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I am looking for algorithms to make single elimination and double elimination brackets.

The first step was figuring out the seeding algorithm, byes included, which I found in several places in SO: here (where byes can be introduced simply b replacing the last n excess teams and shifting the seed positions n times) and here (byes are baked in, and I only need to shift the positions).

Which is an improvement over the algorithm I was using which paired teams like this: [(x, -x - 1) for x in range(num_players / 2)] and instead of defining the next round as one would expect: Winner Match_i vs Winner Match_i+1 it would be Winner Match_i vs Winner Match_n-i, quite unintuitive and harder to maintain.

But now I am trying to define the algorithms to make the brackets. I am having trouble to find actual algorithms to generate single elimination brackets and double elimination brackets.

I am not too worried about single elimination bracket generation because it is pretty straightforward, even with byes and also considering I am supporting different consolation modes.

But the double elimination brackets are throwing me off. Everywhere I look at they are being built in a different manner. And it is not just that I cannot choose one of them, it is also that I cannot figure out how to make the associations between matches, especially when byes are involved because they break the bracket structure and makes the problem harder to solve.

I would post my code but it is pretty long, messy and it has some bugs where teh bracket is not being generated correctly, that is why I am looking for more reliable bracket generation algorithms.

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    You're not giving us much to go on. What, actually, are your requirements? Put another way: why, specifically, isn't "randomly throw all applicants onto the leaves of a binary tree" good enough? Jun 30 '17 at 9:35
  • @well because they are seeded/fillable brackets, not blind draw ones
    – dabadaba
    Jun 30 '17 at 10:07
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Since giving you the code and pointing you to a resource are both off topic I will attempt to show you how to make it much easier to write your own solution to this problem.

Rather than make yourself dizzy pouring over published solutions to the programming problem, consult a domain expert:

There are two ways to run single or double elimination tournaments --- either "Blind Draw" or "Seeded".

Seeded Tournaments are usually run with a league or season event so that skill level can be determined.

The number one ranked team players the lowest ranked seed, the number two ranked team plays the second lowest ranked seed and so on.

You will need to estimate the number of teams to determine if you want a Single or Double elimination tournament. After this has been determined, follow the rules of Single or Double elimination tournaments.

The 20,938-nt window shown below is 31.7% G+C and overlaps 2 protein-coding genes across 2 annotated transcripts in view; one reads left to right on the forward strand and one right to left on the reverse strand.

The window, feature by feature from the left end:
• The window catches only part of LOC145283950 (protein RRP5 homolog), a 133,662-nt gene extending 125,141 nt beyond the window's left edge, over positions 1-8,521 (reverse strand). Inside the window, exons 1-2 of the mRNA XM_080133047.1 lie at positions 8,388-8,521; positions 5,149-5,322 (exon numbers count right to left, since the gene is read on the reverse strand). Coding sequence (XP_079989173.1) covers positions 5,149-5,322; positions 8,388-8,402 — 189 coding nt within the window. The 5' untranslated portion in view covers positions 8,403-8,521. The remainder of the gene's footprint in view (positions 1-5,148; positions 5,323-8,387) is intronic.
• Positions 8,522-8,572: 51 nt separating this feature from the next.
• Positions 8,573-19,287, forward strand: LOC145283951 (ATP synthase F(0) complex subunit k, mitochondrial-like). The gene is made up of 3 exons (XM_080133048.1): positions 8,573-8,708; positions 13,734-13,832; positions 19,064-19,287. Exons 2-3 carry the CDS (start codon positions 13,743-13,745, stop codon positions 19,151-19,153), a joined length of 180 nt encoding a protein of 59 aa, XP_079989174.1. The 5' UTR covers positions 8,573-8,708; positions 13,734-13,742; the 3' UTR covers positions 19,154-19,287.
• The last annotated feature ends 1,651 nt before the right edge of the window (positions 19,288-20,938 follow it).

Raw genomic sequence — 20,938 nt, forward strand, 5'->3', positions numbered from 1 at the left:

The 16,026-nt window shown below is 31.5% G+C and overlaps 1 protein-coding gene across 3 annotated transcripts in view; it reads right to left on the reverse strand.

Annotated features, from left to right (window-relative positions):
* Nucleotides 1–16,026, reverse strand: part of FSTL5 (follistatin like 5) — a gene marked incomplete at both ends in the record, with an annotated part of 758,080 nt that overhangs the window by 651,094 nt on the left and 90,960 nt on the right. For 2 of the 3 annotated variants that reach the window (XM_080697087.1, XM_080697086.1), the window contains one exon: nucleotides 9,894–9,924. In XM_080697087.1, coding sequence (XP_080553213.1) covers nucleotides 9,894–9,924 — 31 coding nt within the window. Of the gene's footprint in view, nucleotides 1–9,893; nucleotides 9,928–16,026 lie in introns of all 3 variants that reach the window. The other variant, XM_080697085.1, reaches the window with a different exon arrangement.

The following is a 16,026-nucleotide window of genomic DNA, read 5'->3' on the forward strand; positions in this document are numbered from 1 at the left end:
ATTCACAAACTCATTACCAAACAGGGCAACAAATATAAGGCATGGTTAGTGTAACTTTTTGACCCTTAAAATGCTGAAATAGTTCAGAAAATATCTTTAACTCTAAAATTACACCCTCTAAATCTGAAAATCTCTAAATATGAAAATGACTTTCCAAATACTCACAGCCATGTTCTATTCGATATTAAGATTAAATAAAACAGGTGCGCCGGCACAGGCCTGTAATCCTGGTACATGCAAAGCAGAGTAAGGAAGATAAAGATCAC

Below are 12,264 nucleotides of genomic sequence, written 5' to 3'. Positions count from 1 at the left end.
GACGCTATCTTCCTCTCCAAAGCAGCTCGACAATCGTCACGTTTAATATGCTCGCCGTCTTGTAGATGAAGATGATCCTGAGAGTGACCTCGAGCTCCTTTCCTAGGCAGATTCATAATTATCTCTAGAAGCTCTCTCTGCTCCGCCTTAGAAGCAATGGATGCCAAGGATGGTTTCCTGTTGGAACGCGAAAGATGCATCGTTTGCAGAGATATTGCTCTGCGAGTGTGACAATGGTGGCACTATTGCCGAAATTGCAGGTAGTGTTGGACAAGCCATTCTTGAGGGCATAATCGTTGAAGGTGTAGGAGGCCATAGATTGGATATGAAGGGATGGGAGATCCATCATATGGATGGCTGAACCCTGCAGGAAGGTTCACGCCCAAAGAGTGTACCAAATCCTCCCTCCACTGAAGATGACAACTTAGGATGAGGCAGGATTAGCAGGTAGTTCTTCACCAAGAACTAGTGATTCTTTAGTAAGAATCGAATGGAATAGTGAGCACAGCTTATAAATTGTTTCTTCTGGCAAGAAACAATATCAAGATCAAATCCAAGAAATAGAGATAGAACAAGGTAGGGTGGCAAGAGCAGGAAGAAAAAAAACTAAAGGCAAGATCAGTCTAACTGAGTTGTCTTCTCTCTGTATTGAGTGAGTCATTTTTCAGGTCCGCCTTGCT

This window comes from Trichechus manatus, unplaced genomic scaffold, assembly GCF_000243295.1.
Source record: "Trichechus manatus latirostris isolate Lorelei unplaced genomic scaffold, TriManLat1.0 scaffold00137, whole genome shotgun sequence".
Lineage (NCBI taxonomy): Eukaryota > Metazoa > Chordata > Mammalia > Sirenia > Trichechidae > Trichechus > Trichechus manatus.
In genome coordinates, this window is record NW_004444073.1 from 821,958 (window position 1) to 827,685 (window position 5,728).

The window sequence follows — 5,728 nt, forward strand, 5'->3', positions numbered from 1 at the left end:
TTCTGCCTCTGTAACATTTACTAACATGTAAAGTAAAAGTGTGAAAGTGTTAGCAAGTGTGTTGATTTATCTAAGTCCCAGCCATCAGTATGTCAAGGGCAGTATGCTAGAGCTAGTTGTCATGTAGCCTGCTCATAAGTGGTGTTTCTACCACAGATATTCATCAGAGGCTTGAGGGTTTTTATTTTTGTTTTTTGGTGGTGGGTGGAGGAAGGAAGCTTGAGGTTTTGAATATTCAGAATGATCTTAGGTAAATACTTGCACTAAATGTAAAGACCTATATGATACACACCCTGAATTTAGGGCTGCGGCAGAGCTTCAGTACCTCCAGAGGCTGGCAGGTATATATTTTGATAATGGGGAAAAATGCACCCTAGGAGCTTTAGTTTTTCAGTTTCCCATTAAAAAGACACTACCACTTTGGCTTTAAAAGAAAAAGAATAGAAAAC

erasabletournamentbrackets.com - Seeded Tournaments

This means that to make it seeded we need to put the teams in order of rank before the bracketed tournament begins. If we leave them placed randomly then it's blind. Sounds like all we need to do is add a sorting step when doing seeded. After that we should be able to use the same code for both seeded and blind.

Double Elimination Tournament Chart - Blind Draw - 16 Player Field Double Elimination Tournament Chart - Seeded - 16 Player Field

Compare these two carefully and you'll see that indeed they work very similarly. The difference being the ordering. 1 plays 16 is a good way to build the matches because all you have to do is rank them in order and then match the best with worst. This best to worst pattern repeats as we go from round to round. This ensures that if the winner is always the highest ranked then 1 doesn't face 2 for as long as possible. It should be possible to generalize this for any power of 2.

That can all be managed by sorting the winners from the last round according to their pre-tournament rank and doing it all again. Also do this for the losers and you have the next round of loser side of the double elimination.

Finish it all by having the winner of the winners face the winner of the losers.

So lets say you can make all that work. What about byes?

bye 1 |bī| noun 1 the transfer of a competitor directly to the next round of a competition in the absence of an assigned opponent.

[From the New Oxford American Dictionary.]

For simulating a tournament with byes I'd reach for my favorite pattern. The null object pattern can let you leave all the previous code alone by simply creating a null competitor that represents the absence of an assigned opponent. How? They always loose. This way you can have brackets that DON'T start with a power of 2. Like say 12:

Double Elimination Tournament Chart - Seeded - 12 Player Field

Look carefully at that and you may notice what it has in common with the 16 player seeded field. Everything is the same except some spots have been erased. Those erased spots are where to put the null object players who always loose.

To make that work for printing you'll simply suppress printing a bracket that has a null object player in it.

This means you're free to do your byes in the first round or any round all without changing your code just by introducing players who always loose and don't print their bracket.

With these byes it should be possible to generalize this for any number of competitors.

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